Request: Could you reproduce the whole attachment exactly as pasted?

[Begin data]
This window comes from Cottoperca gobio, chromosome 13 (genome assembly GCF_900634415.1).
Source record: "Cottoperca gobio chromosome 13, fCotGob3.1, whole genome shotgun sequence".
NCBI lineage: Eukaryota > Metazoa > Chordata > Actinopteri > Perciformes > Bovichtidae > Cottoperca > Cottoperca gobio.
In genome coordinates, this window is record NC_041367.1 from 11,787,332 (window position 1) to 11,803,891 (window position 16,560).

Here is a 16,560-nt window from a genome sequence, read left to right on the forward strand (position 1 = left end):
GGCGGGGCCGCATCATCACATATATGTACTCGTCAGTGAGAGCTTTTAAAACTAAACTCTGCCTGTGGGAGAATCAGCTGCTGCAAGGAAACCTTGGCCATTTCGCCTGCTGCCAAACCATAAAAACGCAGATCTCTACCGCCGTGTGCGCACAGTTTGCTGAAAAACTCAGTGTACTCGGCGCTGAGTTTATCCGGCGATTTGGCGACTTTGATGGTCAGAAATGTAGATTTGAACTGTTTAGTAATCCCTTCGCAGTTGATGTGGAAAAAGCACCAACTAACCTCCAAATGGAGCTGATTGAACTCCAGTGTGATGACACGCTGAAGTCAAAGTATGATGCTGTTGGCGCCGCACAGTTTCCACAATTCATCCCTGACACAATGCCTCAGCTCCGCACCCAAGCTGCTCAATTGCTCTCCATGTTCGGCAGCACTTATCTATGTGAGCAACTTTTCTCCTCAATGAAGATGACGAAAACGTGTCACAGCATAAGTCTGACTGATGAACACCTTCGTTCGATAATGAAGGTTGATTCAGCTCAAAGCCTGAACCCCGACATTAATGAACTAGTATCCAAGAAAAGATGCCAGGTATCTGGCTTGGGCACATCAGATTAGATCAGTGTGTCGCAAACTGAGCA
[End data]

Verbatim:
This window comes from Cottoperca gobio, chromosome 13 (genome assembly GCF_900634415.1).
Source record: "Cottoperca gobio chromosome 13, fCotGob3.1, whole genome shotgun sequence".
NCBI lineage: Eukaryota > Metazoa > Chordata > Actinopteri > Perciformes > Bovichtidae > Cottoperca > Cottoperca gobio.
In genome coordinates, this window is record NC_041367.1 from 11,787,332 (window position 1) to 11,803,891 (window position 16,560).

Here is a 16,560-nt window from a genome sequence, read left to right on the forward strand (position 1 = left end):
GGCGGGGCCGCATCATCACATATATGTACTCGTCAGTGAGAGCTTTTAAAACTAAACTCTGCCTGTGGGAGAATCAGCTGCTGCAAGGAAACCTTGGCCATTTCGCCTGCTGCCAAACCATAAAAACGCAGATCTCTACCGCCGTGTGCGCACAGTTTGCTGAAAAACTCAGTGTACTCGGCGCTGAGTTTATCCGGCGATTTGGCGACTTTGATGGTCAGAAATGTAGATTTGAACTGTTTAGTAATCCCTTCGCAGTTGATGTGGAAAAAGCACCAACTAACCTCCAAATGGAGCTGATTGAACTCCAGTGTGATGACACGCTGAAGTCAAAGTATGATGCTGTTGGCGCCGCACAGTTTCCACAATTCATCCCTGACACAATGCCTCAGCTCCGCACCCAAGCTGCTCAATTGCTCTCCATGTTCGGCAGCACTTATCTATGTGAGCAACTTTTCTCCTCAATGAAGATGACGAAAACGTGTCACAGCATAAGTCTGACTGATGAACACCTTCGTTCGATAATGAAGGTTGATTCAGCTCAAAGCCTGAACCCCGACATTAATGAACTAGTATCCAAGAAAAGATGCCAGGTATCTGGCTTGGGCACATCAGATTAGATCAGTGTGTCGCAAACTGAGCA